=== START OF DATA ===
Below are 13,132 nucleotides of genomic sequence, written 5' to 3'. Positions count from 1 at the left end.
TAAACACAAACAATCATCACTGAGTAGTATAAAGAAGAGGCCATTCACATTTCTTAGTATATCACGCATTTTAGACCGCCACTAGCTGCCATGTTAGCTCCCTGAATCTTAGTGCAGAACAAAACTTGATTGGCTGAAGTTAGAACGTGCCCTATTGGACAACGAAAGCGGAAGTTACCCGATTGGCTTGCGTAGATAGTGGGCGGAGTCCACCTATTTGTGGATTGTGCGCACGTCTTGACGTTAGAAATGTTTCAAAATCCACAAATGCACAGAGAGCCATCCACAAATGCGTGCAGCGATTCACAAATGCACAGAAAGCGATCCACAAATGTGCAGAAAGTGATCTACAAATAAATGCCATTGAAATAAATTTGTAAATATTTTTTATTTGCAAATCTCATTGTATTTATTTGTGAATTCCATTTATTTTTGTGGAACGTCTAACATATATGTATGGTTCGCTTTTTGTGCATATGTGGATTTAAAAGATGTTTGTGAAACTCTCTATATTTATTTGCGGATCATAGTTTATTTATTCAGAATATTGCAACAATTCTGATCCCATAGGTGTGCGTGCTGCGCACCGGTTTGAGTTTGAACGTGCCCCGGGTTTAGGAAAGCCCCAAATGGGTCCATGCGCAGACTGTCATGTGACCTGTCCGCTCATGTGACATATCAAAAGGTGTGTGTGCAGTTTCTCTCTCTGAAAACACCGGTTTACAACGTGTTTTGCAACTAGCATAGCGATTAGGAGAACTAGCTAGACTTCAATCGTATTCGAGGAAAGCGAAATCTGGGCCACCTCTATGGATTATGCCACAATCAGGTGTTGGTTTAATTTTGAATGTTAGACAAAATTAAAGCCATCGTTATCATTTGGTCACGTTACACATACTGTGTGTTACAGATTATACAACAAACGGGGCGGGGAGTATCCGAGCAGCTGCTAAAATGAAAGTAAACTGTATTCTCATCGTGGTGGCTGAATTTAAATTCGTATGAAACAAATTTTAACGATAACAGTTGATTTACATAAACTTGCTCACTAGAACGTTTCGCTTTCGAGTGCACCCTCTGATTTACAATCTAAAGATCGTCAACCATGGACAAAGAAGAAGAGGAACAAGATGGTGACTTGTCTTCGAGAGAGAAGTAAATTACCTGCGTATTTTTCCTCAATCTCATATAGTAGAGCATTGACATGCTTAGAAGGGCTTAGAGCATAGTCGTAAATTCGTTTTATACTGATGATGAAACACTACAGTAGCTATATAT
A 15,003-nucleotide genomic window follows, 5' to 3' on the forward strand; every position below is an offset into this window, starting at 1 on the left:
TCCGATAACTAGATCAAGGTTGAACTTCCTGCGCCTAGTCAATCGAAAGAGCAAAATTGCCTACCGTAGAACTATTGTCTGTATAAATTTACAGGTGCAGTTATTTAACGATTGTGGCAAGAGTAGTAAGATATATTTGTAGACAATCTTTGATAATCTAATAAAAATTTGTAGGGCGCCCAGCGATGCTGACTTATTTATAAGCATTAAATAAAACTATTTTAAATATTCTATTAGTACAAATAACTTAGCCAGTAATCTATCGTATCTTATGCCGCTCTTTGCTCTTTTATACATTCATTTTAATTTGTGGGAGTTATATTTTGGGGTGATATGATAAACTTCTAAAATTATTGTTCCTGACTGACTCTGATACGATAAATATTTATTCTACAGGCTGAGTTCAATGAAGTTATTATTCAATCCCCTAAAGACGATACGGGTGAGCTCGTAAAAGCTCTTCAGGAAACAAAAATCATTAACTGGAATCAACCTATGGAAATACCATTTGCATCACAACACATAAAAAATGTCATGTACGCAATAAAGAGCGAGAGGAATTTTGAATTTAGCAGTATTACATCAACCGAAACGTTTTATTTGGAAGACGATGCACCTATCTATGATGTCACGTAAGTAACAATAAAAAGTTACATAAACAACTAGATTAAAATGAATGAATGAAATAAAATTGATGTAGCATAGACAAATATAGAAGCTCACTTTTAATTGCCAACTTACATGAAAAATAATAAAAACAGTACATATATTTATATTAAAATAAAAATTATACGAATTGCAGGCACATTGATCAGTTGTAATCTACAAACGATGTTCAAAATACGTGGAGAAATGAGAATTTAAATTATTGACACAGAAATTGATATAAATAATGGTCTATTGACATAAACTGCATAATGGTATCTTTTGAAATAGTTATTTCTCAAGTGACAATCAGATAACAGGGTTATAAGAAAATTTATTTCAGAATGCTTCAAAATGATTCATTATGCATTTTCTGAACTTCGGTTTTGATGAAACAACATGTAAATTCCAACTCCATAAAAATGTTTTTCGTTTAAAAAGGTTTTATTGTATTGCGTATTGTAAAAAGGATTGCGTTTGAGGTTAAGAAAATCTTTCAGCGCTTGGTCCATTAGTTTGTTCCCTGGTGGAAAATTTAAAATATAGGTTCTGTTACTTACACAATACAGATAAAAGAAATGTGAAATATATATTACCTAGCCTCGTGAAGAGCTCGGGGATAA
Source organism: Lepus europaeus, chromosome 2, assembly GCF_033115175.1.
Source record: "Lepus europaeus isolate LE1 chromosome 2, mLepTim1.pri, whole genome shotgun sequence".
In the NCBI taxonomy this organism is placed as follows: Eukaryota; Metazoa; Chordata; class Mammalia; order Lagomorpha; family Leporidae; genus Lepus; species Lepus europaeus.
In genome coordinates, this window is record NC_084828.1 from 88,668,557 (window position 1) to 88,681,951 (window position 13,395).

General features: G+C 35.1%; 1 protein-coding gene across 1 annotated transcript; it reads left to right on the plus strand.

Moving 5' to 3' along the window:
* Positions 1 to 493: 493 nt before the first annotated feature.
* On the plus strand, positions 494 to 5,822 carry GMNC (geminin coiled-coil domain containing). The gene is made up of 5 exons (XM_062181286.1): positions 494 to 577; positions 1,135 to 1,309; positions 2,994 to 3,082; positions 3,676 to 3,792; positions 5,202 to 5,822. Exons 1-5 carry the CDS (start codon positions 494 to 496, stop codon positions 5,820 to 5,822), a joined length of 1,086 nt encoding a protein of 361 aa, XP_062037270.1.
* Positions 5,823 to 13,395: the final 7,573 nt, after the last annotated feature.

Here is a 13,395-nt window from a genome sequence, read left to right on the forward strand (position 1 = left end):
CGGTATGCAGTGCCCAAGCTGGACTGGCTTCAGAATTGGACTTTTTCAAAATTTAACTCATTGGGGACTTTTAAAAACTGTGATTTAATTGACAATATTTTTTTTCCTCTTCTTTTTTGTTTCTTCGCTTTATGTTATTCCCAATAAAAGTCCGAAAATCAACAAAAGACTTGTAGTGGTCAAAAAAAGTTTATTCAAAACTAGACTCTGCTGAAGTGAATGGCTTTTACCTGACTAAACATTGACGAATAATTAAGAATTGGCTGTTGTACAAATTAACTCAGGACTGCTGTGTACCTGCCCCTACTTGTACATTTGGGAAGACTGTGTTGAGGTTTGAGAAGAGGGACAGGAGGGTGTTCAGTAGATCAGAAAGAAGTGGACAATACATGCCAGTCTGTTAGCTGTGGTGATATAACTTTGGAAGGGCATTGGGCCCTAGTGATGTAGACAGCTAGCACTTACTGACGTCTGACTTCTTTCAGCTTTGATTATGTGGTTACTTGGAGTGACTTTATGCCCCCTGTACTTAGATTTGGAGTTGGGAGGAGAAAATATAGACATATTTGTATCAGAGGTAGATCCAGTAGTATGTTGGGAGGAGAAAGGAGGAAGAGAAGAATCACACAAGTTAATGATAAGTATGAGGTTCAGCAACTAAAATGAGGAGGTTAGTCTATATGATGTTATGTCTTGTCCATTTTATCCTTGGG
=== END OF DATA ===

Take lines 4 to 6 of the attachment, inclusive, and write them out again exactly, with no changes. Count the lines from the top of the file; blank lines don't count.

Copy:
TCCGATAACTAGATCAAGGTTGAACTTCCTGCGCCTAGTCAATCGAAAGAGCAAAATTGCCTACCGTAGAACTATTGTCTGTATAAATTTACAGGTGCAGTTATTTAACGATTGTGGCAAGAGTAGTAAGATATATTTGTAGACAATCTTTGATAATCTAATAAAAATTTGTAGGGCGCCCAGCGATGCTGACTTATTTATAAGCATTAAATAAAACTATTTTAAATATTCTATTAGTACAAATAACTTAGCCAGTAATCTATCGTATCTTATGCCGCTCTTTGCTCTTTTATACATTCATTTTAATTTGTGGGAGTTATATTTTGGGGTGATATGATAAACTTCTAAAATTATTGTTCCTGACTGACTCTGATACGATAAATATTTATTCTACAGGCTGAGTTCAATGAAGTTATTATTCAATCCCCTAAAGACGATACGGGTGAGCTCGTAAAAGCTCTTCAGGAAACAAAAATCATTAACTGGAATCAACCTATGGAAATACCATTTGCATCACAACACATAAAAAATGTCATGTACGCAATAAAGAGCGAGAGGAATTTTGAATTTAGCAGTATTACATCAACCGAAACGTTTTATTTGGAAGACGATGCACCTATCTATGATGTCACGTAAGTAACAATAAAAAGTTACATAAACAACTAGATTAAAATGAATGAATGAAATAAAATTGATGTAGCATAGACAAATATAGAAGCTCACTTTTAATTGCCAACTTACATGAAAAATAATAAAAACAGTACATATATTTATATTAAAATAAAAATTATACGAATTGCAGGCACATTGATCAGTTGTAATCTACAAACGATGTTCAAAATACGTGGAGAAATGAGAATTTAAATTATTGACACAGAAATTGATATAAATAATGGTCTATTGACATAAACTGCATAATGGTATCTTTTGAAATAGTTATTTCTCAAGTGACAATCAGATAACAGGGTTATAAGAAAATTTATTTCAGAATGCTTCAAAATGATTCATTATGCATTTTCTGAACTTCGGTTTTGATGAAACAACATGTAAATTCCAACTCCATAAAAATGTTTTTCGTTTAAAAAGGTTTTATTGTATTGCGTATTGTAAAAAGGATTGCGTTTGAGGTTAAGAAAATCTTTCAGCGCTTGGTCCATTAGTTTGTTCCCTGGTGGAAAATTTAAAATATAGGTTCTGTTACTTACACAATACAGATAAAAGAAATGTGAAATATATATTACCTAGCCTCGTGAAGAGCTCGGGGATAA
Source organism: Lepus europaeus, chromosome 2, assembly GCF_033115175.1.
Source record: "Lepus europaeus isolate LE1 chromosome 2, mLepTim1.pri, whole genome shotgun sequence".